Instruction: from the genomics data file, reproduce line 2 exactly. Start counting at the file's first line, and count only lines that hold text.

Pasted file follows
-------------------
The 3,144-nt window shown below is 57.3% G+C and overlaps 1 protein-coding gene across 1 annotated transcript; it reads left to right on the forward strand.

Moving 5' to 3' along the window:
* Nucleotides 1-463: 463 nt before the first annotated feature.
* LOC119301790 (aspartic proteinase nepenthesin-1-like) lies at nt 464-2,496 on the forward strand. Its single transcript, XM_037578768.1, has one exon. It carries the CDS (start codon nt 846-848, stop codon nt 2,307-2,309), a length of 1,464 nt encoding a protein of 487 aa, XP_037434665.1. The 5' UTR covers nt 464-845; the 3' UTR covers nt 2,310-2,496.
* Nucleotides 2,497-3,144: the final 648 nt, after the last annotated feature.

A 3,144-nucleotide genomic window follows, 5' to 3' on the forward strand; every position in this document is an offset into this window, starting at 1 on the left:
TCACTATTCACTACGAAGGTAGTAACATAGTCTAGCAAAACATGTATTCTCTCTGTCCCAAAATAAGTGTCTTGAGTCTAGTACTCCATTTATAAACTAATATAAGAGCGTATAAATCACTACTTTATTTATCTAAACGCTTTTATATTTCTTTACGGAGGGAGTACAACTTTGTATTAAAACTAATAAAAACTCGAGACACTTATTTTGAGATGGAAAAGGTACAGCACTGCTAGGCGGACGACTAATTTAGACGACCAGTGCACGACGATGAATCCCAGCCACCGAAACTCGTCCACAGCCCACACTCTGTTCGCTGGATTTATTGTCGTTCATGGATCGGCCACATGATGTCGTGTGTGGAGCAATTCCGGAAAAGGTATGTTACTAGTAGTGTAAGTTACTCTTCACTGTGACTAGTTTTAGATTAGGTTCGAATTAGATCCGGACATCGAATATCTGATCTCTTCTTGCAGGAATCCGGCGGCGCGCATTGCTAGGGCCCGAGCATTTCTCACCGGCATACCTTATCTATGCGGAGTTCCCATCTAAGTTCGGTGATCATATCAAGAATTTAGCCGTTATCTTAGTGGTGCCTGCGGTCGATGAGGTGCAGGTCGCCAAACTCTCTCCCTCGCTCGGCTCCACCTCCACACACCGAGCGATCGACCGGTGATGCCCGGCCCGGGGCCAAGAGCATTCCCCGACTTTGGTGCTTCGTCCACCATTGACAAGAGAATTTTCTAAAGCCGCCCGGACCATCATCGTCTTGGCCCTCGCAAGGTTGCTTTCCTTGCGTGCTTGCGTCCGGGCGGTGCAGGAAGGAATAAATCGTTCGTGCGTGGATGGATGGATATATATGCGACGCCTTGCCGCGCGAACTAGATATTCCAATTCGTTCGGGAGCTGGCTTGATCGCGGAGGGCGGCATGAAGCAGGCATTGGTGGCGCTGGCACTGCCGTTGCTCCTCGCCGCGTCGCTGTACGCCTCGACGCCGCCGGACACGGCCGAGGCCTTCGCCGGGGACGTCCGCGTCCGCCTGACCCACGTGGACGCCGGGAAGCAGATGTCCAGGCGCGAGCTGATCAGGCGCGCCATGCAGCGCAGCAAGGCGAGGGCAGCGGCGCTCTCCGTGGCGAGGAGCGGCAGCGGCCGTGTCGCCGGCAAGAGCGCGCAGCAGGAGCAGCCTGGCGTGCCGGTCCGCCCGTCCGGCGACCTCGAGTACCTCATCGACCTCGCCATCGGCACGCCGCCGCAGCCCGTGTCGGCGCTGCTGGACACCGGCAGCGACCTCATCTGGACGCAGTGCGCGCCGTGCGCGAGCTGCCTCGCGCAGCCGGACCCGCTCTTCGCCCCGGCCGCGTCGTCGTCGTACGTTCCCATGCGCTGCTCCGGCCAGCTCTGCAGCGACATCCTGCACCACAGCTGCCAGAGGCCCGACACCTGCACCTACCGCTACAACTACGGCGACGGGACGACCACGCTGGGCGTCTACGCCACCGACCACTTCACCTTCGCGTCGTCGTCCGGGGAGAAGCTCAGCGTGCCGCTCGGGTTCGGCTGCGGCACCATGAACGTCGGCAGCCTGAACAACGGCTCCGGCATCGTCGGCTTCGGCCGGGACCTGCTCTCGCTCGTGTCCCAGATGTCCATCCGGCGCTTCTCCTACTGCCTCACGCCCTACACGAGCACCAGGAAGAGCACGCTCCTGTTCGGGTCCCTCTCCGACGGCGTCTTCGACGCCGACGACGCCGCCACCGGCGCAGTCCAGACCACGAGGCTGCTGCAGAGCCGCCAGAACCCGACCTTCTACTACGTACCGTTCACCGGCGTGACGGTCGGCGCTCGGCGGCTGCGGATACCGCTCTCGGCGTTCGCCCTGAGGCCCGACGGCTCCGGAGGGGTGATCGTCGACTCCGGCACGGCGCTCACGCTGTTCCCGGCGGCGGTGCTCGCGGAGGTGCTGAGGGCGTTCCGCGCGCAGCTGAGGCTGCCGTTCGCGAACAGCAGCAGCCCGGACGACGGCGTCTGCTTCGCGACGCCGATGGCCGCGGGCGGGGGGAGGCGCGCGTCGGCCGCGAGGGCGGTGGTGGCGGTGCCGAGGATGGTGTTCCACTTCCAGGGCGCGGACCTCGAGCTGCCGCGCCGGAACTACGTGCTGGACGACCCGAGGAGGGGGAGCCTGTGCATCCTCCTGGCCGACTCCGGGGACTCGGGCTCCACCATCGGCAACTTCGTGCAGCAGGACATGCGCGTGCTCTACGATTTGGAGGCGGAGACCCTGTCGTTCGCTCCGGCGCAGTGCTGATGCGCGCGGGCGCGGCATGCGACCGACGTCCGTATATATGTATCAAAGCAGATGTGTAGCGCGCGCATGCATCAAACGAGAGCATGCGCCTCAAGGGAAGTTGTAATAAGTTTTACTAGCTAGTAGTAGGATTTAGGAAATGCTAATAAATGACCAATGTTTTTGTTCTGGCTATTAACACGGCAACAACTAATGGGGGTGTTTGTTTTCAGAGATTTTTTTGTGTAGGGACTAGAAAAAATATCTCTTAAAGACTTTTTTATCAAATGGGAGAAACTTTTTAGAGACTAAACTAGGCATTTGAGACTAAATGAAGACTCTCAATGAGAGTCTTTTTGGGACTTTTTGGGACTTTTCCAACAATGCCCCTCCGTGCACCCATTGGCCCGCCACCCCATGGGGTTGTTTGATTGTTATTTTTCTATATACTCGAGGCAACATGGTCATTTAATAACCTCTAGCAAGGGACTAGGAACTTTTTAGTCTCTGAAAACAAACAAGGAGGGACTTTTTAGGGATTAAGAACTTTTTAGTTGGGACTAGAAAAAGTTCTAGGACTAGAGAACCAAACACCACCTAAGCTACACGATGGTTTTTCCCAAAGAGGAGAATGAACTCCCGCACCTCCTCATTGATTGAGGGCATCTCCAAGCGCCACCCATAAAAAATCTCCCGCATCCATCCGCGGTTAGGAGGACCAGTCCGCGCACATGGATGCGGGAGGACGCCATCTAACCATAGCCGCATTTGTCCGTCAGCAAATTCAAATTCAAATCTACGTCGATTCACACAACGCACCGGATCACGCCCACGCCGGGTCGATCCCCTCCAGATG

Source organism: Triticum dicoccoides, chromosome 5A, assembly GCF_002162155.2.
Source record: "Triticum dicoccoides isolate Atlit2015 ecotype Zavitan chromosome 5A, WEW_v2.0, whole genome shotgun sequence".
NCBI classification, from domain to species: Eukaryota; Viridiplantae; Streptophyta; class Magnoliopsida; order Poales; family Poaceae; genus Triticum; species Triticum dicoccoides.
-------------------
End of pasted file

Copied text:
Moving 5' to 3' along the window: